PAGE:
When we graduated and he moved to Guelph, I started working in Toronto. On the weekends I would go visit him and try to distract him while he worked furiously at solving engineering problems in order to beat his class rival. His hard work led him to California where he fell in love. Amik LOVED California. It was his dream place. He mountain biked, road biked, ran, played ultimate, golfed, ski’d, and made the most wonderful, dear friends. He thrived at work and truly loved what he did. But the only thing missing for him was me. I remember the first few weeks after I moved there; I was on my own during the day while he went to work. By the end of the day I had exhausted my exploring and puttering and was downright bored and grumpy. But then I would see him bounding around the corner of our apartment, looking in the window at me with the biggest smile on his face. He’d wrap me in a huge hug and start “project cheer-Kena-up." And it always worked.
Amik never, ever held back his love for me. He showed me almost every day through his words, his affection and his support and encouragement of everything I dreamed of or wanted to do. During the periods when he wasn’t well enough to show it, I knew through his eyes that it was there and it was killing him not to be able to give it to me. Even though I lost Amik way too soon, I’ve already had more than a lifetime of love and memories with him.
For those of you who knew Amik well I ask you to honor his life by keeping a little of him in your heart always. Remember his beautiful smile and warmth, his silliness and laughter, his passion for everything from the mundane to the exciting, his complete love of nature and for the finer things in life, and his willingness to loudly say “YES” to the fight of his life, more than once. And if you ever get lost, as he did too, just hang on tight for as long as you can until you find your way again. It is never too late.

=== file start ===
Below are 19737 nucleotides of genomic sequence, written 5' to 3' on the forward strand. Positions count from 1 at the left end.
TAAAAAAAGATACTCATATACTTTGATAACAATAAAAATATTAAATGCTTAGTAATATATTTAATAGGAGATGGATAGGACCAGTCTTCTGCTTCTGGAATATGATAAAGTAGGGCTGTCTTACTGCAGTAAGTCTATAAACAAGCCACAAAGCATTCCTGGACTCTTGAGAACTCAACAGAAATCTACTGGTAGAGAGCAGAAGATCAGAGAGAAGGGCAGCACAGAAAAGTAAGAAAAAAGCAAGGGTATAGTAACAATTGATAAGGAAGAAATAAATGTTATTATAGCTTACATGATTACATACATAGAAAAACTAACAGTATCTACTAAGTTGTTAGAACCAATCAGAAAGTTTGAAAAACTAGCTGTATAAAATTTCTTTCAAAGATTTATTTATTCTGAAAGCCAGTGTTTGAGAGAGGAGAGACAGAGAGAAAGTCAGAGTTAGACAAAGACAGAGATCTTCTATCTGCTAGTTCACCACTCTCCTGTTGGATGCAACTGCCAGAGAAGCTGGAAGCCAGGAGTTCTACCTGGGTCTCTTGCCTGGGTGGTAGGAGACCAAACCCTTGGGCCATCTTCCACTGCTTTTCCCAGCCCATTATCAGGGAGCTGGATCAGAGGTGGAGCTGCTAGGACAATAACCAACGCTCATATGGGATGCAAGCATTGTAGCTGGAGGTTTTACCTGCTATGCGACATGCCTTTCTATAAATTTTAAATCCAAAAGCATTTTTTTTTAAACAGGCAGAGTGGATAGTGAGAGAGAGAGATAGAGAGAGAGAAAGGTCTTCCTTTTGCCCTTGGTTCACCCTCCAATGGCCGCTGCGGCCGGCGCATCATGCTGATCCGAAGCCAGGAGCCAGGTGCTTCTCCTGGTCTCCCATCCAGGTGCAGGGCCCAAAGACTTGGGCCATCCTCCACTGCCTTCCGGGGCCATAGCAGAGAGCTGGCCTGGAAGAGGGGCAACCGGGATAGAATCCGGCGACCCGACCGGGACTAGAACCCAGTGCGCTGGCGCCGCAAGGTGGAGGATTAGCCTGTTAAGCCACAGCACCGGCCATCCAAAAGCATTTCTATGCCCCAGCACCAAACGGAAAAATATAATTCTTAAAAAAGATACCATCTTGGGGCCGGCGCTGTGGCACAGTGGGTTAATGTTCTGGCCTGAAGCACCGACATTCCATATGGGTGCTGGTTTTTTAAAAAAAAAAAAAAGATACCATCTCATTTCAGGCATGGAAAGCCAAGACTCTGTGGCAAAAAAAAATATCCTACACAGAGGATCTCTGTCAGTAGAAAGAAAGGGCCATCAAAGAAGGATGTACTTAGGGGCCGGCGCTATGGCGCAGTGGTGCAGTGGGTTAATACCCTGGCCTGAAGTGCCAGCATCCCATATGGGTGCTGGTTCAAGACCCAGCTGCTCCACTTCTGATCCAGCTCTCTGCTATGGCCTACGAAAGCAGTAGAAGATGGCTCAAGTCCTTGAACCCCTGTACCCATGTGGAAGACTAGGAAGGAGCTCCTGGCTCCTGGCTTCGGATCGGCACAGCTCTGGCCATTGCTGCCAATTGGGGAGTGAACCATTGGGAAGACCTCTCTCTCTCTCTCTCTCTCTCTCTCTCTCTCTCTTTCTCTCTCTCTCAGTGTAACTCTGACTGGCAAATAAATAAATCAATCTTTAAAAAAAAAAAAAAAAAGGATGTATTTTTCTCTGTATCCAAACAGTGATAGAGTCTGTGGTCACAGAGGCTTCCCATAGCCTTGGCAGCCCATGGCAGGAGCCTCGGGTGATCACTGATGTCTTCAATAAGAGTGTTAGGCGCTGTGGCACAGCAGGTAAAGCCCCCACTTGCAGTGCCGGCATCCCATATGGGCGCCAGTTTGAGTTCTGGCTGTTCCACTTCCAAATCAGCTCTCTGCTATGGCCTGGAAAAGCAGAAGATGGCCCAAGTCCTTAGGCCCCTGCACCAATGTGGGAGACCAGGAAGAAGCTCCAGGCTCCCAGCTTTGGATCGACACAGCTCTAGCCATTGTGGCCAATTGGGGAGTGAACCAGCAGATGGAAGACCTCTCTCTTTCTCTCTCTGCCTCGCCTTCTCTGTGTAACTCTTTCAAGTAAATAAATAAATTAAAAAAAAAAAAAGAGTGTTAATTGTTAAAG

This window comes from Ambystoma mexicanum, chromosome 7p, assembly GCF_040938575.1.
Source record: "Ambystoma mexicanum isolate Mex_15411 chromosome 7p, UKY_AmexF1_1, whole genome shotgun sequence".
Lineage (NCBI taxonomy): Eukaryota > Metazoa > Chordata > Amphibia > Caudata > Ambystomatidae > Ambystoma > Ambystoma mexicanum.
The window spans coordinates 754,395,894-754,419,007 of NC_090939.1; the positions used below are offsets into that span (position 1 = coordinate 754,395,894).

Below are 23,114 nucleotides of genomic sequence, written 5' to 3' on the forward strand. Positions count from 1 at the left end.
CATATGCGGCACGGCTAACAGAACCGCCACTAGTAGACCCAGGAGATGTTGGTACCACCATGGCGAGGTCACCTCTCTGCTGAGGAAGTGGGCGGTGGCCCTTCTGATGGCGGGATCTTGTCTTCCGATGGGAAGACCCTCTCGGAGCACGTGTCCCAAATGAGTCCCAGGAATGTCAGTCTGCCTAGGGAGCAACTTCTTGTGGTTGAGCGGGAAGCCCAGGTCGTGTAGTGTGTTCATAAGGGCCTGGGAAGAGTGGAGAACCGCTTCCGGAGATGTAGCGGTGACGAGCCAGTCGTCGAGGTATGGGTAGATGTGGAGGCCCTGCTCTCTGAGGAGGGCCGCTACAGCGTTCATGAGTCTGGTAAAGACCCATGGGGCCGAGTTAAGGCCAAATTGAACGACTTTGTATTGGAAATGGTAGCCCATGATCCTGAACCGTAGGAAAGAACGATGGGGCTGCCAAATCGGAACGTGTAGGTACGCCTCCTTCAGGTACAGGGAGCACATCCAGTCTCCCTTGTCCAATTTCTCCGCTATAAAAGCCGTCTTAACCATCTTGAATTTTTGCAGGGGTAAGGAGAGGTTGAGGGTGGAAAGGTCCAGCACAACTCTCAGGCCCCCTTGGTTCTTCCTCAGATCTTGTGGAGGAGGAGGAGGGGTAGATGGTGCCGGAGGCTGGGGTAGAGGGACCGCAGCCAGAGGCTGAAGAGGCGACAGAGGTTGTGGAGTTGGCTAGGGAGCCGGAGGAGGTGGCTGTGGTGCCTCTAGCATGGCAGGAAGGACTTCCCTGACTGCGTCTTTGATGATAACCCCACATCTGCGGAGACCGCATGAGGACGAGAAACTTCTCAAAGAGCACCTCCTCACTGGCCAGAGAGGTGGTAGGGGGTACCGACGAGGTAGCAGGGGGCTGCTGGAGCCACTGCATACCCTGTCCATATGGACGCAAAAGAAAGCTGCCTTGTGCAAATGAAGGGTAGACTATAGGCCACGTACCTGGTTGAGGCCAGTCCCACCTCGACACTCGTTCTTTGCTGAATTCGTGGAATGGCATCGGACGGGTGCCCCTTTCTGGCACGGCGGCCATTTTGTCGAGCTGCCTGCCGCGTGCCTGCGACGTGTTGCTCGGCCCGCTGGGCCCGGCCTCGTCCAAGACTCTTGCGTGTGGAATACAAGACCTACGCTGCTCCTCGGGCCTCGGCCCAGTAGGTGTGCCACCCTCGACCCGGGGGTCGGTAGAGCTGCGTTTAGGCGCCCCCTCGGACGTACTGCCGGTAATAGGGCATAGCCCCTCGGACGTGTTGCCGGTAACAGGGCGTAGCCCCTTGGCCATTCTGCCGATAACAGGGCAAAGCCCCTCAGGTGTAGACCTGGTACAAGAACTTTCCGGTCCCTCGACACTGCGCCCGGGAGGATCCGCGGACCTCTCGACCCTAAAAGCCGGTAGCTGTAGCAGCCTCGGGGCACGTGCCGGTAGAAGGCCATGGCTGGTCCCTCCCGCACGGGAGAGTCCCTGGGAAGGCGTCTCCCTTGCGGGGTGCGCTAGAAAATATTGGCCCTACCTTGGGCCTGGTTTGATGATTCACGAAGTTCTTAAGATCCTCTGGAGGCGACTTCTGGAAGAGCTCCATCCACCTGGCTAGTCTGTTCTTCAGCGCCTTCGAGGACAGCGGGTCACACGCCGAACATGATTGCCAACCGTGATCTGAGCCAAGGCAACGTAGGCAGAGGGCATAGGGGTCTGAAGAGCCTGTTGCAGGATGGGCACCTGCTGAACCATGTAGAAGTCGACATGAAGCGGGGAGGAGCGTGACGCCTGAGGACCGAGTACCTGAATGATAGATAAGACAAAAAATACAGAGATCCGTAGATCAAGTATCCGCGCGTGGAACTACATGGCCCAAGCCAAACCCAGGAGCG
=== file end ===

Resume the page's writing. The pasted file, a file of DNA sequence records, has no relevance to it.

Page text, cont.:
Amik, I can’t believe you are gone. But there is no need to be sad or scared. It is all a part of the universe in motion and you are now free to enjoy all the beauty of it that you loved so much. You are a beautiful, undying spirit that has touched my life and my soul in the deepest ways. You’ve taught me what love means. You’ve taught me about acceptance, the value of the search for truth and that true love withstands all. I will love you and hold you in my heart forever. You beautiful life, spirit and heart. You’ve been everything to me — my greatest teacher and my greatest gift.
A few days ago, after the hindu prayers that happen thirteen days after someone has passed, I drove north to Muskoka, alone, to a place Amik and I had gone together many times. I was scared to go, but at the same time I needed to. Just as I was approaching my destination, a strong, bright rainbow appeared right before me. Then, the next morning, while on a walk in the woods, I looked up and saw a fox watching me from about 15 feet away. He nodded at me and went on his way.
I asked Amik if he was trying to show me signs of his presence but I didn’t hear him answer. I will keep listening.